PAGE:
“Not every place had doctors available to treat those stricken with Spanish flu. And when doctors were flown in to treat Coast Guardsmen and others on the Outer Banks, not everyone appreciated the kind of attention the newfangled aircraft attracted.
“ ‘Flying Machine Advertises Flu’ the headline read on the front page of the Elizabeth City Independent Jan. 31, 1919. ‘Dare County Folk Don’t Like Publicity of Flu Fliers’ was the subhead.
“ ‘Fighting the Flu via aero may be great sport for the U. S. Medical Corps and furnishes interesting headlines for newspapers but it isn’t making the strongest sort of appeal to the people of Dare county who are the beneficiaries (or the victims) of this latest adventure,’ the article explained.”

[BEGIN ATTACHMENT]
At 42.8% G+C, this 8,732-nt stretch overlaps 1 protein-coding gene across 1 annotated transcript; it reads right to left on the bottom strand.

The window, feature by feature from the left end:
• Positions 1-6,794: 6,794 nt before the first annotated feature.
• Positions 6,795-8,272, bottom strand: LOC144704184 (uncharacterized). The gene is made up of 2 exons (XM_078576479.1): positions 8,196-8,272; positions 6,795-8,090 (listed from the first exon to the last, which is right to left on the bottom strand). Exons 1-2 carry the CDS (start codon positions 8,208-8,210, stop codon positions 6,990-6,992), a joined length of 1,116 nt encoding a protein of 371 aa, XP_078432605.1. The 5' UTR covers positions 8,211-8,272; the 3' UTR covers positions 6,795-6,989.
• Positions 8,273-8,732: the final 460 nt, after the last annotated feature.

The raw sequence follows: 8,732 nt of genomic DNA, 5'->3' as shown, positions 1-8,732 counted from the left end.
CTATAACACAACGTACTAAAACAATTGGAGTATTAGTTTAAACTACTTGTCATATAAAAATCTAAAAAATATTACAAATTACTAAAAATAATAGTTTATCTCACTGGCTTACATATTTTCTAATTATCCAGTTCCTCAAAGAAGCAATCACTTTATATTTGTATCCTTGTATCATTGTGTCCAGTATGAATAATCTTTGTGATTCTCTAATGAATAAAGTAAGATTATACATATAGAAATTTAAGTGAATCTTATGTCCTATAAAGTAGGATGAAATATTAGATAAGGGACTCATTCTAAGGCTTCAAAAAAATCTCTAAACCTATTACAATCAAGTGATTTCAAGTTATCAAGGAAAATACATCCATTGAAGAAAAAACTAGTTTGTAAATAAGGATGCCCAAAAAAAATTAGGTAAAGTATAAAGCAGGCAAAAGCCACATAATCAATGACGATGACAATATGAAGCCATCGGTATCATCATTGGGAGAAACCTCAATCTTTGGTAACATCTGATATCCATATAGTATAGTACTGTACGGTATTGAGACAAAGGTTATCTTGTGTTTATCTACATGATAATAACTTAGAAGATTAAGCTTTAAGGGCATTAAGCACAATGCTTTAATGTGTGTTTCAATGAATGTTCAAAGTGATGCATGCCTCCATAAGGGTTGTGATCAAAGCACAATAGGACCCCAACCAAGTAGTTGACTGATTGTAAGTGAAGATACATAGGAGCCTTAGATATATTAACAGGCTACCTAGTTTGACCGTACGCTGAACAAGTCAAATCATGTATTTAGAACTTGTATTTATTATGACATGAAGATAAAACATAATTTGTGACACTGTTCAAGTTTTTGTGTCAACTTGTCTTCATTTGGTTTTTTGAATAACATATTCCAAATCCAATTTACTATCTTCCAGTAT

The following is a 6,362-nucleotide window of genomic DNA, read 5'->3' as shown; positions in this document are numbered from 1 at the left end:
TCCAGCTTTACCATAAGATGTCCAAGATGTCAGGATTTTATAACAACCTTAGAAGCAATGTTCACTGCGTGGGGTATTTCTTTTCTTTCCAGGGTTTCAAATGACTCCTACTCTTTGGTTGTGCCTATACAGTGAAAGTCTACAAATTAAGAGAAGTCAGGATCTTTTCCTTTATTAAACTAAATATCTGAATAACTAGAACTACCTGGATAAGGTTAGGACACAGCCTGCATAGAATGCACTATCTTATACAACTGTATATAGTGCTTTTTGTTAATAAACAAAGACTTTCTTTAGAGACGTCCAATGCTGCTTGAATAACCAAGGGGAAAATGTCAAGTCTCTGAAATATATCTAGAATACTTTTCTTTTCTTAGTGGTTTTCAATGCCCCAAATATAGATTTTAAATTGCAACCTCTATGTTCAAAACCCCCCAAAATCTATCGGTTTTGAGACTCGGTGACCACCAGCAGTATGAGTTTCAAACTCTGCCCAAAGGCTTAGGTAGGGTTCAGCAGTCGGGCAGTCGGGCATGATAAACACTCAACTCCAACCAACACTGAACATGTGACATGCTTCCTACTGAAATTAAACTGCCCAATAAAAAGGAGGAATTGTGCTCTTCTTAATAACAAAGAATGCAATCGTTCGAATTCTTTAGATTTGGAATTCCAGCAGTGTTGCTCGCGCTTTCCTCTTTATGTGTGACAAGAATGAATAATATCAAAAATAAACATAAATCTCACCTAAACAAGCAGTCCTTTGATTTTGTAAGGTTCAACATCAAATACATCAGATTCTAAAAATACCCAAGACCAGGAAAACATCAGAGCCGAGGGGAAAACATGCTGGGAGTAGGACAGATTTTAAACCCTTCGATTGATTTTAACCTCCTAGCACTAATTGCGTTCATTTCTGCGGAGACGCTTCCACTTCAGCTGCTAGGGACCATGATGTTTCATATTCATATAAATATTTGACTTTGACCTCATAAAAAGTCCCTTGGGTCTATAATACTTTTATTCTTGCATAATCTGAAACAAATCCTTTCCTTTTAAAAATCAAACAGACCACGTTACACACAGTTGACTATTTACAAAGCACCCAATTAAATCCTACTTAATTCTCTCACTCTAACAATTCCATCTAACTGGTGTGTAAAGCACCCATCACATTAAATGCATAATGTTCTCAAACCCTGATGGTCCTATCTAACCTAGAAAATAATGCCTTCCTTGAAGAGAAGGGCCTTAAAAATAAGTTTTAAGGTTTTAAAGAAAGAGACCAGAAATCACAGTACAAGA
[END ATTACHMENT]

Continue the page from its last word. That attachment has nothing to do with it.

“Gov. Thomas Bickett quickly realized the enormity of [the Spanish flu pandemic of 1918]. On Oct. 3 he released a 600-word statement to the press that noted the disease was transmitted through ‘spit swapping,’ which included ‘coughing or sneezing into the air instead of a handkerchief… soiling the hands with spit … and using common drinking dippers.’
“Bickett seemed to be ahead of his own health department and the federal government, according to Laura Austin in her 2018 UNC Charlotte doctoral thesis, ‘Afraid to Breathe.’:
“ ‘Despite the fact that the day before, Oct. 2, The News and Observer reported that neither state nor national health authorities considered quarantine measures practicable, the governor was encouraging people to stay at home in hopes of decreasing the circulation of the disease.’
“Bickett then tried another tactic, reissuing the information through the North Carolina Council of Defense, created to support the [homefront] effort during World War I — and administered within each county.
“That message got through, Austin noted.”
— From “Historic Outbreak: Spanish Flu on NC Coast” by Kip Tabb in Coastal Review (April 29, 2020)